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The impact of metallic cranial implants on proton-beam radiotherapy treatment plans for near implant located tumours: A phantom study on the physical effects and agreement between simulated treatment plans and the resulting treatment for near implant located cranial tumours
Umeå University, Faculty of Science and Technology, Department of Physics.
2018 (English)Independent thesis Advanced level (professional degree), 20 credits / 30 HE creditsStudent thesis
Abstract [en]

Within the field of radiotherapy treatments of tumour diseases, the hunt for more accurate and effective treatment methods is a continuous process. For some years ion-beam based radiotherapy, especially the proton-beam based applications, has increased in popularity and availability. The main reason behind this is the fact that ion-beam based applications make it possible to modulate the dose after the planning target volume (PTV) defined by the radiation oncologist. This means that it becomes possible to spare tissue in another way, which might result in more effective treatments, especially in the vicinity of radio sensitive organs. Ion-beam based treatments are however more sensitive to uncertainties in PTV position and beam range as ion-beams have a fixed range depending on target media and initial energy, as opposed to the conventional x-ray beams that do not really have a defined range. Instead their intensity decreases exponentially at a rate dependent of the initial energy and target media. Therefore density heterogeneities result in uncertainties in the planned treatments. As the plans normally are created using a CT-images, for which metallic implants can yield increased heterogeneities both from the implants themselves and so called metal artifacts (distortions in the images caused by different processes as the X-rays used in image acquisition goes through metals). Metallic implants affects the accuracy of a treatment, and therefore also the related risks, so it is important to have an idea of the magnitude of the impact. Therefore the aim of this study is to estimate the impact on a proton-beam based treatment plan for six cranial implants. These were one Ti-mesh implant, one temporal plate implant, one burr-hole cover implant and three craniofix implants of different sizes, which all are commonly seen at the Skandion clinic. Also the ability of the treatment planning system (TPS), used at the clinic, to simulate the effects on the plans caused by the implants is to be studied. From this result it should be estimated if the margins and practices in place at the clinic, for when it is required to aim the beam through the implant, are sufficient or if they should be changed.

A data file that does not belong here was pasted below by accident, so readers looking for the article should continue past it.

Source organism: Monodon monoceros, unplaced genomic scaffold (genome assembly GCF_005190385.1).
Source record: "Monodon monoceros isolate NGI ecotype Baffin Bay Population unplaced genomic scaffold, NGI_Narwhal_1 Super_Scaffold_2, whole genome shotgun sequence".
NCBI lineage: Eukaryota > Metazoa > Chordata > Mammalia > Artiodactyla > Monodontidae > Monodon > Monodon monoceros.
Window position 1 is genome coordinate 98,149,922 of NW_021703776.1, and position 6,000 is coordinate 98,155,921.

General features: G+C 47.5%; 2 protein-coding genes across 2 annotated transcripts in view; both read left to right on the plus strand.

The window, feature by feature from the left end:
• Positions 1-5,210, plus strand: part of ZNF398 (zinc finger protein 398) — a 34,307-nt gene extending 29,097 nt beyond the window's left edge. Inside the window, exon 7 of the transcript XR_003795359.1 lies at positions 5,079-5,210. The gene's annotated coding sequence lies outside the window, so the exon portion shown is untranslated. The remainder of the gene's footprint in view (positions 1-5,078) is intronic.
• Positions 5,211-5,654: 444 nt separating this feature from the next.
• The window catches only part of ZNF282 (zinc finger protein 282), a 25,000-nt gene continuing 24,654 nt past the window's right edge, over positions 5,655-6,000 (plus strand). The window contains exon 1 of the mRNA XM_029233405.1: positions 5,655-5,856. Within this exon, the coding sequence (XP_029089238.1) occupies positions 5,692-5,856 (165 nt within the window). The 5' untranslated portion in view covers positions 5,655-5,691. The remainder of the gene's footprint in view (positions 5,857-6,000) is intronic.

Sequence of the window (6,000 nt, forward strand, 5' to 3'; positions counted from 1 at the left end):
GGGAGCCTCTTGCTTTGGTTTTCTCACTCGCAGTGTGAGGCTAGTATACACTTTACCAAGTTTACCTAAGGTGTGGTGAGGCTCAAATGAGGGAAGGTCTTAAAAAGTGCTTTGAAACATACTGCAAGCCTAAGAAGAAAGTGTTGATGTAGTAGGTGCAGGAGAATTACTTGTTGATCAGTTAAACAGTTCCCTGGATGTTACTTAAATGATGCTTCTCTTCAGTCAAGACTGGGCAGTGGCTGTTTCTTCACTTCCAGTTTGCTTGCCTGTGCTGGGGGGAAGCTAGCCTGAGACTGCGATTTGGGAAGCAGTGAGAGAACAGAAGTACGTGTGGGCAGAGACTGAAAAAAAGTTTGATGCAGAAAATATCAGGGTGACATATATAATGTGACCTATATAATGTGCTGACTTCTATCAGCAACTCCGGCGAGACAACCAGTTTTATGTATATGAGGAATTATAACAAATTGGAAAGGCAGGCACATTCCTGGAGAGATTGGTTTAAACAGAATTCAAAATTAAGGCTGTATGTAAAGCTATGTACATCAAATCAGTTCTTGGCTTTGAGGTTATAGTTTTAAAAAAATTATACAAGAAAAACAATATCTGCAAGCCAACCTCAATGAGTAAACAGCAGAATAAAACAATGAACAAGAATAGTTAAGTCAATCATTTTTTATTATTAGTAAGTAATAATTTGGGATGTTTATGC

This study consisted of one test on the range shift effects and one test on the lateral dose distribution changes, with one preparational test in the form of a calibration of Gafchromic EBT3 films. The range shift test was performed on three of the implants, excluding the three craniofix implants using a water phantom and a treatment plan created to represent a standard treatment in the cranial area. The lateral dose distribution change test was performed as a solid phantom study using radiochromic film, for two treatment plans (one where the PTV was located \SI{2}{\centi\metre} below surface, for all implants, and one where it was located at the surface, only for the Ti-mesh and the temporal plate). The results of both tests were compared to simulations performed in the Eclipse treatment planing system (TPS) available at Skandion.

The result of the range shift test showed a maximum range shift of \SI{-1.03 +- 0.01}{\milli\metre}, for the burr-hole cover implant, and as the related Eclipse simulations showed a maximal shift of \SI{-0.17 +- 0.01}{\milli\metre} there was a clear problem with the simulation. However, this might not be because of the TPS but due to errors in the CT-image reconstruction, such as, for example, geometrical errors in the representation of the implants. As the margin applied for a similar situation at the Skandion clinic (in order to correct for several uncertainty factors) is \SI{4.2}{\milli\metre} there might be a need to increase this margin depending on the situation.

For the lateral distribution effects no definite results were found as the change varied in magnitude, even if it tended to manifest as a decreasing dose for the first plan and a increasing dose for the second. It was therefore concluded that further studies are needed before anything clear can be said.

Place, publisher, year, edition, pages
2018.
Keywords [en]
Proton-based Radiotherapy, Cranial implants, Titanium implants, Cancer treatment, metal streak artifacts.
National Category
Atom and Molecular Physics and Optics Other Medical Engineering Cancer and Oncology Radiology, Nuclear Medicine and Medical Imaging
Identifiers
URN: urn:nbn:se:umu:diva-149530OAI: oai:DiVA.org:umu-149530DiVA, id: diva2:1222467
External cooperation
Region Örebro län, Universitetssjukhuset Örebro; Skandionkliniken
Subject / course
Examensarbete i teknisk fysik
Educational program
Master of Science Programme in Engineering Physics
Supervisors
Examiners
Available from: 2018-08-13 Created: 2018-06-21 Last updated: 2018-08-13Bibliographically approved

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